Tonight is the first night of Hanukkah, the Jewish Christmas (just kidding). This holiday, as most people probably know, is the "Festival of Lights," celebrating the Jewish overthrow of Greek rule of Eretz Israel in the year 165 BCE. Essentially, the Seleucid Empire brought Hellenism to Israel, and the Maccabbe family of Cohenim (priests) organized a revolt against the attack on traditional Israelite religion and the Holy Temple. As the Maccabees drove out the Greeks, they entered the Temple, wishing to relight the menorah (candelabra). There was only enough oil for one day, but as the story goes, the oil burned miraculously for eight.
Hence, tonight is the first of eight nights of candle lighting. This holiday is one of my favorite, because the entire celebration is remembering the ability of a tiny, embattled nation, to overcome insurmountable odds. The Greek empire was exerting its influence on just another vassal state, and somehow a group of priests were able to drive out the world's strongest army, and did so without savage means. The Jews of that age were strong, powerful, intelligent, and civilized. Our liberators were religious men, in fact they were zealots, but they were also militarily strong (and strong without terrorism, either, in case someone wants to draw a contradiction between me revering the Jews and castigating the modern Arabs)...in fact, the leader was Yehuda HaMaccabbe, or Judah the Hammer, or The Jewish Hammer. Isn't that one badass name?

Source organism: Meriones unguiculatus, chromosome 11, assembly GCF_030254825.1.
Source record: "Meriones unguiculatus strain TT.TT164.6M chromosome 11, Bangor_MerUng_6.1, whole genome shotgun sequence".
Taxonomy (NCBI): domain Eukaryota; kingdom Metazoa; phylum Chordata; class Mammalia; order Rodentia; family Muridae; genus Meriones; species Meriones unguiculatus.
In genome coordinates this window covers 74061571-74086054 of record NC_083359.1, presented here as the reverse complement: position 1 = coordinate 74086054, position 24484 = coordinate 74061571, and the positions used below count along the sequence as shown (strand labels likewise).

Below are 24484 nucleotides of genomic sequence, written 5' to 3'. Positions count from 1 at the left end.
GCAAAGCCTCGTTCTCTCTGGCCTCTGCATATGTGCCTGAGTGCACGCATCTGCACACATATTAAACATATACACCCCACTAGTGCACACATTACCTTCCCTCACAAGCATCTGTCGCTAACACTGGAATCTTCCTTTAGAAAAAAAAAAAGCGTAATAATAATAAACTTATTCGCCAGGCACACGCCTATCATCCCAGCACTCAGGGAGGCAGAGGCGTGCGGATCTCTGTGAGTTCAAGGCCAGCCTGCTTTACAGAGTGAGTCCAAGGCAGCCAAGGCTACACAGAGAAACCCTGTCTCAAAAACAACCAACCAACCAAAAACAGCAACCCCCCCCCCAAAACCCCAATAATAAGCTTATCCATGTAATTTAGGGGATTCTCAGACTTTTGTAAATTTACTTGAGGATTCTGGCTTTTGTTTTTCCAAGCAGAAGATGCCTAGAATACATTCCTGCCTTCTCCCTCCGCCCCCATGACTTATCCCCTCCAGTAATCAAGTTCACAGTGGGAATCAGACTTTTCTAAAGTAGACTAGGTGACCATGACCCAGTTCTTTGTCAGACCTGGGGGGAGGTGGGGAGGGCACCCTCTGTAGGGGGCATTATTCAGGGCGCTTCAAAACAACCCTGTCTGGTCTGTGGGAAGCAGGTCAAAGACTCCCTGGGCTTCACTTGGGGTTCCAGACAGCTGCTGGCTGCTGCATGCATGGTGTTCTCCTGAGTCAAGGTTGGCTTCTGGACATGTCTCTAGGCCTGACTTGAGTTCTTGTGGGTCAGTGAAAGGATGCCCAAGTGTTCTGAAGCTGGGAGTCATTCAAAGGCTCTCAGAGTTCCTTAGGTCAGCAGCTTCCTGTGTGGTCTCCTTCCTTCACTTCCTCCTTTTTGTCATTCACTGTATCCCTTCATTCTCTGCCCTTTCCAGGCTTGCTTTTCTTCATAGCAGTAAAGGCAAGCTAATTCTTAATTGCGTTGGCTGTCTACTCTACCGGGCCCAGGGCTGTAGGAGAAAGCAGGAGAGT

It goes without saying that a 23 year old Zionist would find the entire story inspirational, filled with pride, nationalism, courage, and precedent. Israel is currently walking down a path of doubt, doubt in the future of the state, but tonight and the following week should be a time to lift our spirits. After all, we certainly do not have it worse now than the Maccabees had. Even studying Torah, the Bible, was illegal under Greek rule. Now, we are truly in control of our destiny. My parents, and family and friends, often ask me how I'm doing, how I feel, etc. I feel proud to be here, supporting Israel with my very life, like a modern day Judah Maccabbe -- an unemployed Judah, maybe, but one in spirit at least.
Happy Hanukkah -- Chag Chanukah Sameach!